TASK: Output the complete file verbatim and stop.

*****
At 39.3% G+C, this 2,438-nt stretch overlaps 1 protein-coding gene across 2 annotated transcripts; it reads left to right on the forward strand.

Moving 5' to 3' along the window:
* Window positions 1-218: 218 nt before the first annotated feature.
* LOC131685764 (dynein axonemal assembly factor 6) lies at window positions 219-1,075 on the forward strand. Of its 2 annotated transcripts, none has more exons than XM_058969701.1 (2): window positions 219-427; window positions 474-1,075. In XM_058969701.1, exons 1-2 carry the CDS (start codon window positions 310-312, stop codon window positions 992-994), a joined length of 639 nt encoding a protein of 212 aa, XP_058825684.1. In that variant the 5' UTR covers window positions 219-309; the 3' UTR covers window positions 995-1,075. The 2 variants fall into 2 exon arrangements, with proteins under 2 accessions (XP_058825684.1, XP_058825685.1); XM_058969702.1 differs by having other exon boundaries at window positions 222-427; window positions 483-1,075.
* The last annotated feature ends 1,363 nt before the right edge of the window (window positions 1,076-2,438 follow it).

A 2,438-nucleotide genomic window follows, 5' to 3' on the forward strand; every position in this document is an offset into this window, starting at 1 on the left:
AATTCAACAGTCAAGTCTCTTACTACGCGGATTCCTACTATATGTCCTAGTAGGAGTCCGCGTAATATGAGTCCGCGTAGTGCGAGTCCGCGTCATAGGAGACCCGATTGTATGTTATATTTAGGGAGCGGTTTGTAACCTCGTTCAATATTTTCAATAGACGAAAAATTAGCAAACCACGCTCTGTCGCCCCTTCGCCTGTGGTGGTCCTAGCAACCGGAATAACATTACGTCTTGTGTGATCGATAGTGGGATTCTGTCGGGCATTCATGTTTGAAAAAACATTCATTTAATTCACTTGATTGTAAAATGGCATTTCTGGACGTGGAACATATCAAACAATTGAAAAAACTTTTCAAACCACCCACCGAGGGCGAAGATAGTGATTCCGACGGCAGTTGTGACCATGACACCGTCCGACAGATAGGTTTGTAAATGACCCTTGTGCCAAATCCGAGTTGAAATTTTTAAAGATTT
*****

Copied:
At 39.3% G+C, this 2,438-nt stretch overlaps 1 protein-coding gene across 2 annotated transcripts; it reads left to right on the forward strand.

Moving 5' to 3' along the window:
* Window positions 1-218: 218 nt before the first annotated feature.
* LOC131685764 (dynein axonemal assembly factor 6) lies at window positions 219-1,075 on the forward strand. Of its 2 annotated transcripts, none has more exons than XM_058969701.1 (2): window positions 219-427; window positions 474-1,075. In XM_058969701.1, exons 1-2 carry the CDS (start codon window positions 310-312, stop codon window positions 992-994), a joined length of 639 nt encoding a protein of 212 aa, XP_058825684.1. In that variant the 5' UTR covers window positions 219-309; the 3' UTR covers window positions 995-1,075. The 2 variants fall into 2 exon arrangements, with proteins under 2 accessions (XP_058825684.1, XP_058825685.1); XM_058969702.1 differs by having other exon boundaries at window positions 222-427; window positions 483-1,075.
* The last annotated feature ends 1,363 nt before the right edge of the window (window positions 1,076-2,438 follow it).

A 2,438-nucleotide genomic window follows, 5' to 3' on the forward strand; every position in this document is an offset into this window, starting at 1 on the left:
AATTCAACAGTCAAGTCTCTTACTACGCGGATTCCTACTATATGTCCTAGTAGGAGTCCGCGTAATATGAGTCCGCGTAGTGCGAGTCCGCGTCATAGGAGACCCGATTGTATGTTATATTTAGGGAGCGGTTTGTAACCTCGTTCAATATTTTCAATAGACGAAAAATTAGCAAACCACGCTCTGTCGCCCCTTCGCCTGTGGTGGTCCTAGCAACCGGAATAACATTACGTCTTGTGTGATCGATAGTGGGATTCTGTCGGGCATTCATGTTTGAAAAAACATTCATTTAATTCACTTGATTGTAAAATGGCATTTCTGGACGTGGAACATATCAAACAATTGAAAAAACTTTTCAAACCACCCACCGAGGGCGAAGATAGTGATTCCGACGGCAGTTGTGACCATGACACCGTCCGACAGATAGGTTTGTAAATGACCCTTGTGCCAAATCCGAGTTGAAATTTTTAAAGATTT